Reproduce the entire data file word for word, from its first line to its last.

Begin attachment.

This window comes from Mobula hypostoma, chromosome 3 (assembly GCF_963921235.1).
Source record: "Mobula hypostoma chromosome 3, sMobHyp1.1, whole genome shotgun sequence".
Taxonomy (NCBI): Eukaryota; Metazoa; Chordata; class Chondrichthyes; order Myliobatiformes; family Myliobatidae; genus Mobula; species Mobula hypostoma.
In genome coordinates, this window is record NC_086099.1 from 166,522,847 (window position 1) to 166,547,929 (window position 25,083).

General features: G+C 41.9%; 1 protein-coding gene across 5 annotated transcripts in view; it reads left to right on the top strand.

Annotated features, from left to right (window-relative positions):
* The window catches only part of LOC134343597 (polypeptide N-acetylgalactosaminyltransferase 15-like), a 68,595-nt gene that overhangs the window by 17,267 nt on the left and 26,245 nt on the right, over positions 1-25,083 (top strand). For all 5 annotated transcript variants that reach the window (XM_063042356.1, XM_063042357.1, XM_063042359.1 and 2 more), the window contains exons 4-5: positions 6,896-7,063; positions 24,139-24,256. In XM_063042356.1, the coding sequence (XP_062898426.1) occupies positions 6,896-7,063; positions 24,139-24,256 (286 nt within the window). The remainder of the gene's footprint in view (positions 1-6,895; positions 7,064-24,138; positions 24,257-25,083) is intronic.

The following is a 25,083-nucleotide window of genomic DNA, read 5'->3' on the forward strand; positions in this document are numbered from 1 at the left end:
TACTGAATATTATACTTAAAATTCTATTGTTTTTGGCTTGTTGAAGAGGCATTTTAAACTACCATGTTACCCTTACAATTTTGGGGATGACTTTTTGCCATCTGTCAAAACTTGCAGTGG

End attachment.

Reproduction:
This window comes from Mobula hypostoma, chromosome 3 (assembly GCF_963921235.1).
Source record: "Mobula hypostoma chromosome 3, sMobHyp1.1, whole genome shotgun sequence".
Taxonomy (NCBI): Eukaryota; Metazoa; Chordata; class Chondrichthyes; order Myliobatiformes; family Myliobatidae; genus Mobula; species Mobula hypostoma.
In genome coordinates, this window is record NC_086099.1 from 166,522,847 (window position 1) to 166,547,929 (window position 25,083).

General features: G+C 41.9%; 1 protein-coding gene across 5 annotated transcripts in view; it reads left to right on the top strand.

Annotated features, from left to right (window-relative positions):
* The window catches only part of LOC134343597 (polypeptide N-acetylgalactosaminyltransferase 15-like), a 68,595-nt gene that overhangs the window by 17,267 nt on the left and 26,245 nt on the right, over positions 1-25,083 (top strand). For all 5 annotated transcript variants that reach the window (XM_063042356.1, XM_063042357.1, XM_063042359.1 and 2 more), the window contains exons 4-5: positions 6,896-7,063; positions 24,139-24,256. In XM_063042356.1, the coding sequence (XP_062898426.1) occupies positions 6,896-7,063; positions 24,139-24,256 (286 nt within the window). The remainder of the gene's footprint in view (positions 1-6,895; positions 7,064-24,138; positions 24,257-25,083) is intronic.

The following is a 25,083-nucleotide window of genomic DNA, read 5'->3' on the forward strand; positions in this document are numbered from 1 at the left end:
TACTGAATATTATACTTAAAATTCTATTGTTTTTGGCTTGTTGAAGAGGCATTTTAAACTACCATGTTACCCTTACAATTTTGGGGATGACTTTTTGCCATCTGTCAAAACTTGCAGTGG